May 5, 1886. The next morning, word of the prior evening’s events were relayed, lip to ear, so that by noon the whole town was buzzing about the Haymarket. A massacre they called it. The papers ate it up, decrying the anarchist agitators as the cause of the “riot” and demanding justice be served. Martial law was soon declared and the full force and fury of the government was to be brought down hard and swift upon the governed.
The police station was near empty with every available boot on the ground working their way up and down the bustling city streets. Our orders were to locate and arrest anyone suspected of being involved with the labor movement. We were told to focus on the Germans and Eastern Europeans, busting into their homes without warrant and rifling through their belongings, which generally were few, for anything incriminating that might place them at the scene.
I fear several of our boys were enjoying themselves a little too much. You often find their kind in this line of work. Some people just love the job for all the wrong reasons. I can usually spot the ones that are gonna be trouble because they get this look in their eyes, like a fire of sorts, and they always seem to have just the slightest grin when they get an opportunity to bring the club down. On May 5th, and the days that followed, they would find many an opportunity to do just that.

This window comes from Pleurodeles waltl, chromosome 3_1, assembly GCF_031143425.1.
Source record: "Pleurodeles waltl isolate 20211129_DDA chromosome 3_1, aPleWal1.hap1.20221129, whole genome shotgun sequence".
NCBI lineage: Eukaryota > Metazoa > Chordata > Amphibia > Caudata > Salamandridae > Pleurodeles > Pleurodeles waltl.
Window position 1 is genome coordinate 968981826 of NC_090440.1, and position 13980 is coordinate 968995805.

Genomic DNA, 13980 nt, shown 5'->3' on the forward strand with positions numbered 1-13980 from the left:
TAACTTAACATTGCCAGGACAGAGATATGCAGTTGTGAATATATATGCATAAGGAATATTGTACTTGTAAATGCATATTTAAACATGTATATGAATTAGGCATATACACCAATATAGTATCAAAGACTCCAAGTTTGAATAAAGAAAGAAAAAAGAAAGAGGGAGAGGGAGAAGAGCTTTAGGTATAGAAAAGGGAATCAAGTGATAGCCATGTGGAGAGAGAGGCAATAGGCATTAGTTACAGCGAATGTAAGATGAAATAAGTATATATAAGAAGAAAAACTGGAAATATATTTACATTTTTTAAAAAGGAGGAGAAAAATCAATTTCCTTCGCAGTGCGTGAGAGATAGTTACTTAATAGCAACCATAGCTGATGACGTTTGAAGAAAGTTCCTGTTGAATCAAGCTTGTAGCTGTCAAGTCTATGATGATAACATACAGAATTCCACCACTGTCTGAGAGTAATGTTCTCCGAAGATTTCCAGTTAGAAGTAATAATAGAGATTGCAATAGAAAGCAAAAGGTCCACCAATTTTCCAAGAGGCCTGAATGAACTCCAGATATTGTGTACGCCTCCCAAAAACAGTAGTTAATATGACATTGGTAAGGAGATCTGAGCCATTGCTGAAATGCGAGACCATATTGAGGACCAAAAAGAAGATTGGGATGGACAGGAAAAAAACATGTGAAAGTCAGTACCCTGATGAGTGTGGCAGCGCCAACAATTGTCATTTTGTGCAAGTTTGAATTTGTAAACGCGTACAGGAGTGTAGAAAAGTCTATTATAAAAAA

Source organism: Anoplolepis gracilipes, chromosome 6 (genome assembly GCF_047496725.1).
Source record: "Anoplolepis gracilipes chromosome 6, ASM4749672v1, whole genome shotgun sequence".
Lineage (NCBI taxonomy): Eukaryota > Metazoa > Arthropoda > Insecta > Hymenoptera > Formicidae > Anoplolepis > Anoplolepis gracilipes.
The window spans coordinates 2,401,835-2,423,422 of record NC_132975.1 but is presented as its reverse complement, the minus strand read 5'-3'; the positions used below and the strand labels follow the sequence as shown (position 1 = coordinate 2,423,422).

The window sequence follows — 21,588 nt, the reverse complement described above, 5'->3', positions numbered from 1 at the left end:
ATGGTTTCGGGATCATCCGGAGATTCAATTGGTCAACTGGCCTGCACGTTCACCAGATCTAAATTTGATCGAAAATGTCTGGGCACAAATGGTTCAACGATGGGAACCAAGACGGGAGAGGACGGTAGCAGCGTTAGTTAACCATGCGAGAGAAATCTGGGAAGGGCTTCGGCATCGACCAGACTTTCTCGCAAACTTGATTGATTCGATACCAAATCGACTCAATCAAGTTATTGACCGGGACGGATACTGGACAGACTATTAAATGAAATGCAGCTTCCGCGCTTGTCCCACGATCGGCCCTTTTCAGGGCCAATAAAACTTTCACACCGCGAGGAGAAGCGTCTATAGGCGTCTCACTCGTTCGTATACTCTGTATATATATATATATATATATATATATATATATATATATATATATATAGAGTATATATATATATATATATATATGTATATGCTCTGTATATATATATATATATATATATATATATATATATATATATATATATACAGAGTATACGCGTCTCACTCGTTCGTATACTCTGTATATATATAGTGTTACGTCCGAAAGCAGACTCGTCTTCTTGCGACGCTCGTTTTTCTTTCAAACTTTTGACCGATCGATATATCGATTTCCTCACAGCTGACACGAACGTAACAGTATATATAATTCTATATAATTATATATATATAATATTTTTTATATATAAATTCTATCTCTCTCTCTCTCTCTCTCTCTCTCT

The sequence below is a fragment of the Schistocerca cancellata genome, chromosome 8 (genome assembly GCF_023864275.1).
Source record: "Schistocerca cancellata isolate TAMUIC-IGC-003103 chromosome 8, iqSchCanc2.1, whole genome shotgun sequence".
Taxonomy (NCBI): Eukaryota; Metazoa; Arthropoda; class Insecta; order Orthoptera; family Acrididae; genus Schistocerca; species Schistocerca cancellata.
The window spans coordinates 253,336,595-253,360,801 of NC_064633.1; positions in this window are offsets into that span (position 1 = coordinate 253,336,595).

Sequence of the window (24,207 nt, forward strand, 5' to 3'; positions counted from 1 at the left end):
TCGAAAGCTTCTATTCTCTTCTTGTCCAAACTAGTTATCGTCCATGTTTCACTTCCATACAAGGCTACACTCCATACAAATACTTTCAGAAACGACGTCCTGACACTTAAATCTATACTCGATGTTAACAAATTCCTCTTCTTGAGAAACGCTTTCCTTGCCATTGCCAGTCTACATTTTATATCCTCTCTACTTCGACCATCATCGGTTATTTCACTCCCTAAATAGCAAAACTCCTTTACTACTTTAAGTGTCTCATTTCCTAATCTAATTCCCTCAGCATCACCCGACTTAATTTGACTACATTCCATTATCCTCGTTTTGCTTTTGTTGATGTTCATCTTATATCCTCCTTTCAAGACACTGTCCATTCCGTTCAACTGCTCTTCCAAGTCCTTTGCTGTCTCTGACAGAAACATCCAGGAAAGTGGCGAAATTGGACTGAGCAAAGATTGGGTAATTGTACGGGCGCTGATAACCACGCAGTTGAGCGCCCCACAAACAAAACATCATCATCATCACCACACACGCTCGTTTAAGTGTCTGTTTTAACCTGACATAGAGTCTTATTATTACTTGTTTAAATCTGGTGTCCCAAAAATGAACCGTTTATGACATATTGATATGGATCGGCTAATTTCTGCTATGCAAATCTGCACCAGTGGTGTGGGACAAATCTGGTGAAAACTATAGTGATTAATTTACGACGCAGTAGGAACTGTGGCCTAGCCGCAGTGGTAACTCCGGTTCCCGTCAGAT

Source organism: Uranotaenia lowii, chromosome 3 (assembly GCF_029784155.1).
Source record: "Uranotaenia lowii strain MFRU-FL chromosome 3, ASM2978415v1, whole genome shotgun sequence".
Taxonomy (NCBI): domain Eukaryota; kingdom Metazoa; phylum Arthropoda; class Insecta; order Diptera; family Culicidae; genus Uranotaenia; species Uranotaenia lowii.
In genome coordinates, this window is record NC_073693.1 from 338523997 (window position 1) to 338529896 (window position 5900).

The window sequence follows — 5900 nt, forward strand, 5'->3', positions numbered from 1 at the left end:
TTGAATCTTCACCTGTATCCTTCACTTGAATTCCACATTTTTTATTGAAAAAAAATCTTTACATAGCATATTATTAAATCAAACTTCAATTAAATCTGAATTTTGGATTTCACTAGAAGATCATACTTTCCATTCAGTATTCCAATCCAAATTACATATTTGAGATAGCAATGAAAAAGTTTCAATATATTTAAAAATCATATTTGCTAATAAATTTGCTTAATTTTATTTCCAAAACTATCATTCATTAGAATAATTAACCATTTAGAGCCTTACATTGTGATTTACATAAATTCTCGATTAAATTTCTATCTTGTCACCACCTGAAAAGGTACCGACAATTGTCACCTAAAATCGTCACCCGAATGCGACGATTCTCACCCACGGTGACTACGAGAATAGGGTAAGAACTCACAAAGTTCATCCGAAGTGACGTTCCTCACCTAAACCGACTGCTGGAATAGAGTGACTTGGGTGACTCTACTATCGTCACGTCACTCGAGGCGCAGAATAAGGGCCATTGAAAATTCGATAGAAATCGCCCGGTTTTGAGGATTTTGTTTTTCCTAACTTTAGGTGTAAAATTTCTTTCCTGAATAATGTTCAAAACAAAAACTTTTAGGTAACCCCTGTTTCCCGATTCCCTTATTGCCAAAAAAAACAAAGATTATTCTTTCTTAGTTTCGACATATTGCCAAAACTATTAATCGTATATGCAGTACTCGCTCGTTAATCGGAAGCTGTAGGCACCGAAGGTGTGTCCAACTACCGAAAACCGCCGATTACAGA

The labor offices were next. Doors kicked in, tables overturned and thrown across the room. Anyone unlucky enough to be in the area when we came through would soon learn to regret it. Men were dragged by their collars out into the streets to be greeted by the business end of a baton. They were then hauled away to be questioned for hours on end with pressure being applied to identify other suspected conspirators and “make things easier on themselves.”
Labor newspapers, like the Arbeiter-Zeitung, soon found themselves in our path of destruction. Doors were torn from their hinges, machinery damaged beyond repair, and all printed materials on site were taken into the dusty streets and burned. A man who dared to remark on this “miscarriage of justice” and the alleged “sanctity of the press” was thrown to the ground and doused in printer’s ink from head to toe as onlookers watched helplessly then dispersed to avoid being the next target.
This would continue for the next eight weeks, with many of the venues ransacked multiple times, falling victim to the collective wrath of the Chicago police department. Donations to the department and the medical treatment of the officers wounded during the haymarket “massacre” came flooding in from businesses across the city. Local capitalists were anxious to show their support for law and order, all the while continuing to subject their workers to 10-12 hour work days. The momentum of the workers rights movement had been thoroughly depleted.
The Knights of Labor, and various craft unions across the city and later the country, immediately began distancing themselves from the anarchists and condemning their tactics as counter productive and having dealt a “fatal blow” to the overall movement. Meanwhile, rumors of provocateurs from the Pinkerton agency being mixed in with the crowd on Haymarket square were making rounds through the worker rumor mills, though none of these claims were ever verified due to a complete lack of motivation. By that time, eight people of the dozens arrested had been selected to stand trial. The city had its culprits, the labor movement its sacrificial lambs.